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04 July 2008

Jim Paulson, Extension Educator at the University of Minnesota, Dairy Extension, asks which of the following factors affect reproductive performance of dairy cows: a) milk production, b) bunk space, c) type of bedding used in the far off pen, or d) hoof trimming schedule? Stay tuned — you might be surprised at the answers.

Troubleshooting reproductive performance in dairy herds can be very frustrating. It often appears that herds very similar in management styles have very different reproductive performance. Some recent studies conducted by University of Wisconsin researchers may shed some light on why that might be. This is one of the most comprehensive studies ever conducted to determine the factors affecting reproductive performance in dairy herds. The 153-herd study used DHIA records, surveyed dairy managers regarding their management practices, evaluated body condition score on 63 of the farms, and obtained weather information from weather stations close to the farms. The researcher’s objective was to identify the factors that affect the first service conception rate or pregnancy status at 150 days in milk (DIM) on commercial dairy farms. Below are the some of their results.

First Service Conception Rate

Twenty-two factors were included in the model to determine what influenced first service conception rates. The average first service conception rate of the herds was 25.2%. Here are five major factors that had the biggest affect on first service conception rate:

  • Bunk space: Herds with less than 2 feet of bunk space per cow in the breeding pens tended to have lower conception rates. Providing cows with two feet of bunk space per cow can be a challenge for some herds but it’s important. The study also found that herds with lower dry matter intake in the non-pregnant pens (i.e., fresh cow and breeding pens) had lower conception rates.
  • Bedding type in far off dry cow pens: Herds that used sawdust bedding in far off dry cow pens had lower conception rates than herds that used any other kind of bedding. Sawdust bedding may result in an increase in metritis and/or mastitis, both of which have been shown to decrease reproductive performance.
  • Milk production: Higher producing herds as well as higher producing cows within herds tended to have lower conception rates. This is really not anything new, as many other studies have also shown the same result.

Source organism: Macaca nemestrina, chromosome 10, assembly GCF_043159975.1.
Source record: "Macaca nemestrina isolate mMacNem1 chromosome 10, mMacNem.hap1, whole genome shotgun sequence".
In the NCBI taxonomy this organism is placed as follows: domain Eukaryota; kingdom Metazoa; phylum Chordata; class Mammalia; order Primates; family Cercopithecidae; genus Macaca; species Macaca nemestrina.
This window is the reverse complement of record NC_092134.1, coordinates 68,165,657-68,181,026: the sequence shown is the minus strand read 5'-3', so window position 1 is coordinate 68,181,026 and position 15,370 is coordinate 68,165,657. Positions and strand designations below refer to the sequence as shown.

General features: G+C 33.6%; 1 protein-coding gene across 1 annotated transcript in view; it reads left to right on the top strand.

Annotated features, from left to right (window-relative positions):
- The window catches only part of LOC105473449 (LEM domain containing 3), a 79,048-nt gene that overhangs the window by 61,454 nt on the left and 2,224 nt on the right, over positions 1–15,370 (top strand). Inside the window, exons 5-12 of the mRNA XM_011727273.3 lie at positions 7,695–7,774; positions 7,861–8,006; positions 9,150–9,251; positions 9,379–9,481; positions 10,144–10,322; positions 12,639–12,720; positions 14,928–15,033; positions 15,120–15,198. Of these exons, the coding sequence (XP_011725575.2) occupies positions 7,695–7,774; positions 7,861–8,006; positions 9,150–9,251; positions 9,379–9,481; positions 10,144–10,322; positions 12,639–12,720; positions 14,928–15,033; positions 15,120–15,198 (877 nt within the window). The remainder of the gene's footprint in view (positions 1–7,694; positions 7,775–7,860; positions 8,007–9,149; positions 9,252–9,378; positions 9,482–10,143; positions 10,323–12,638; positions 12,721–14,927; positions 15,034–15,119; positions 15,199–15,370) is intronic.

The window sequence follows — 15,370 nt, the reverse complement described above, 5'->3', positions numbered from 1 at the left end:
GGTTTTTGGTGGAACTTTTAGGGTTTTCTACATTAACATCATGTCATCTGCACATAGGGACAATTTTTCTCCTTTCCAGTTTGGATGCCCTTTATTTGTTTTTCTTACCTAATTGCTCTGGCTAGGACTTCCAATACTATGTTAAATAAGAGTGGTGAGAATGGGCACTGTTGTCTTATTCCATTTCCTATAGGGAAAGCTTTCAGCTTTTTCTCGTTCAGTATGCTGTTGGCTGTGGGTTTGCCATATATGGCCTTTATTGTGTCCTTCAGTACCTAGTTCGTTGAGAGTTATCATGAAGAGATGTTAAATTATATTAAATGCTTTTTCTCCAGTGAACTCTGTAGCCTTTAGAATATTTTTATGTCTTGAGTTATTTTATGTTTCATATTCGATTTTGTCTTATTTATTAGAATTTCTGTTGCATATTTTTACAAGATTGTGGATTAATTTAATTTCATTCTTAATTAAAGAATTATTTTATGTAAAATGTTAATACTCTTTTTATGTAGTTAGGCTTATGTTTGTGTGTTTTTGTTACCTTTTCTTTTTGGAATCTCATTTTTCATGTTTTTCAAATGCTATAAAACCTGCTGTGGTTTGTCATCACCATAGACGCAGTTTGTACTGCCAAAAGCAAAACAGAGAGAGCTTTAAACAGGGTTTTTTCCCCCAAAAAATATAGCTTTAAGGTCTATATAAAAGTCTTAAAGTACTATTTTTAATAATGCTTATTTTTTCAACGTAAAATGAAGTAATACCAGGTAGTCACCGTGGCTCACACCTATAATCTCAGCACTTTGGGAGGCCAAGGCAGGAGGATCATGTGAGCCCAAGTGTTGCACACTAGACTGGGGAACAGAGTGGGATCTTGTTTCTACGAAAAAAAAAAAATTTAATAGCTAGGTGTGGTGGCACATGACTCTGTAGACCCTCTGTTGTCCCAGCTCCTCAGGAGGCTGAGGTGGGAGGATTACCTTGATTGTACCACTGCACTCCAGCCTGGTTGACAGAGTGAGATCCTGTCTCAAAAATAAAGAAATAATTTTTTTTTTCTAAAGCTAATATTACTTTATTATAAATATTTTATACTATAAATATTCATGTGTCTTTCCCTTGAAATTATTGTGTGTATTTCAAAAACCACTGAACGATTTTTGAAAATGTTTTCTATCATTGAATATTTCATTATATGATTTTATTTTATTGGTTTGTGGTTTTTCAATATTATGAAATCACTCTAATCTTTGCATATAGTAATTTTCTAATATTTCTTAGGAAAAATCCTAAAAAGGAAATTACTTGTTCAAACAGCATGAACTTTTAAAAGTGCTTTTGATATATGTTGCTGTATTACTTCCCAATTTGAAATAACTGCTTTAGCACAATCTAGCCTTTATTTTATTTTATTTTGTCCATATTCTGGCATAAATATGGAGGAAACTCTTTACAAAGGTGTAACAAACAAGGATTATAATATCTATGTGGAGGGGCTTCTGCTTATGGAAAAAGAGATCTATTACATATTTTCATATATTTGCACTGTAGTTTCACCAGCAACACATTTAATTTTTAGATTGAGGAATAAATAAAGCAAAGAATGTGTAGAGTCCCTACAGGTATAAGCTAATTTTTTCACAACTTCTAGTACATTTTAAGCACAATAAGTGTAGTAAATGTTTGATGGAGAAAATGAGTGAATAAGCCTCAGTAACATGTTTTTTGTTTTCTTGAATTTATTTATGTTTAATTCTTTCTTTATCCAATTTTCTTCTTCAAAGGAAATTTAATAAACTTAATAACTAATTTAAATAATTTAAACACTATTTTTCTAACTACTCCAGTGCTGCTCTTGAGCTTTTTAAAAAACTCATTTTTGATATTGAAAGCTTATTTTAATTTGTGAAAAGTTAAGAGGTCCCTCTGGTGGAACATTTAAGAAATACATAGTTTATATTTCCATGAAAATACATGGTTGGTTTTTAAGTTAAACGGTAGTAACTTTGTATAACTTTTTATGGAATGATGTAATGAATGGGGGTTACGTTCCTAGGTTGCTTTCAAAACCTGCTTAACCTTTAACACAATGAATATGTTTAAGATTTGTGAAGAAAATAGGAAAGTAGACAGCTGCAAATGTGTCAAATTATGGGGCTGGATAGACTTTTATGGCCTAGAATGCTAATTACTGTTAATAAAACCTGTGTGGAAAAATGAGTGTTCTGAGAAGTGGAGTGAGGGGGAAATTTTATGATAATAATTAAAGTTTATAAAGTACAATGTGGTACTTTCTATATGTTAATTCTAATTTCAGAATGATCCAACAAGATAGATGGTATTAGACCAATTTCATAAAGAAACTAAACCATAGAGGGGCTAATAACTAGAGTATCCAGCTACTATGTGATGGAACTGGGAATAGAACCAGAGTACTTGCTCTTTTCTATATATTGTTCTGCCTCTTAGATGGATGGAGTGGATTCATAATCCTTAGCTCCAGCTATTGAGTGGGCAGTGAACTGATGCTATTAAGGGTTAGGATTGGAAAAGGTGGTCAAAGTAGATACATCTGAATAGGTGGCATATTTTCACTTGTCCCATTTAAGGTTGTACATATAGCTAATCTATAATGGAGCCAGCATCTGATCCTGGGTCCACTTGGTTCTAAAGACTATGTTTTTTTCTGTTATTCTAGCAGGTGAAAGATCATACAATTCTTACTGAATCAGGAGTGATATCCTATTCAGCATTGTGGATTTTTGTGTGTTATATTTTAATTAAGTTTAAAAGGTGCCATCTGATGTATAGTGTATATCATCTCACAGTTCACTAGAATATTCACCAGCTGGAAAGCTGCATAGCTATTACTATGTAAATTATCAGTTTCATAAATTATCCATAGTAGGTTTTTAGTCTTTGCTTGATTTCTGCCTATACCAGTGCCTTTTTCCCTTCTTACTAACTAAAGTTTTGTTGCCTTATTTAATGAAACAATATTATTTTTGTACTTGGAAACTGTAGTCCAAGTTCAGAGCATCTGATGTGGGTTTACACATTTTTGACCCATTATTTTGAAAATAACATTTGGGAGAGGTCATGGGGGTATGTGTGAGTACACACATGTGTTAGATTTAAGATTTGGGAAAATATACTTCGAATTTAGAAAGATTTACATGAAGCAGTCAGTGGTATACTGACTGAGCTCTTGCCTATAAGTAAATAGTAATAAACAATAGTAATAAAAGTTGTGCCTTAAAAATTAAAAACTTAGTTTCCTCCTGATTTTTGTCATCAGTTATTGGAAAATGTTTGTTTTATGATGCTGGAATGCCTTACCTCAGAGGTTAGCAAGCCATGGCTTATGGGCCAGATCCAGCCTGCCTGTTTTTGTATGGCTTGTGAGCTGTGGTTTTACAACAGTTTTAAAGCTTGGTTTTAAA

• Hoof trimming policy: Herds in which cows received a maintenance trim less than once a year had lower conception rates. University of Minnesota research has shown that herds doing maintenance trimming less that once per year had a greater prevalence of lameness.
  • Voluntary waiting period length: Herds with a voluntary waiting period of less than 41 days had lower conception rates.

Percent of Cows Pregnant at 150 Days in Milk

Overall, nearly 61% of the cows in this study were pregnant at 150 DIM. Researchers examined 25 factors that had an influence on this parameter. Some of the factors that affect conception rate also affect the percent of cows pregnant, but there were some differences.

  • Bunk space: Bunk space per cow in the breeding pens again had an influence cows pregnant by 150 days. Figure 1 shows the predicted probability of a cow being pregnant by 150 DIM as bunk space increases. Other researchers have shown that cows consuming more dry matter in early lactation are more likely to become pregnant by 150 DIM. This may be more likely to affect cows that are more subordinate and less aggressive at the bunk.
Table 1. Predicted pregnancy rate as affected by bunk space1

Caraviello et al., JDS, 2006
  • Body condition score: Body condition thresholds were 3.0 for animals from 60 days pre-calving to 30 days post partum, 2.5 for animals from 31 to 180 DIM and below 2.75 for cows greater than 180 DIM. This confirms several other previous research studies that show cows with low body condition have a more difficult time becoming pregnant.
  • Milk production: Cows with low production or high production at the time of first insemination were less likely to be pregnant by 150 DIM (Figure 2). Cows that are lower producing at time of breeding may be cows that had health problems during the transition period or currently have clinical or sub-clinical disease. High producing cows tend to begin cycling later and usually have lower conception rates than lower producing cows.
Table 2. Predicted pregnancy rate as affected by milk production

Caraviello et al., JDS, 2006
  • Heat observation: Even though most of these herds used synchronization programs to assist in getting cows pregnant, herds that watched for heat more often had a higher percentage of cows pregnant by 150 DIM.

I think this research points out a couple of interesting points. Reproductive performance is very complicated with many factors potentially affecting whether or not cows become pregnant. There are also many factors that we don’t often consider including transition cow management, periparturient diseases, early lactation body weight loss, and compliance with reproductive programs. But this study has shed light on some new factors as described above that may have some influence on reproductive performance of herds.

May 2008

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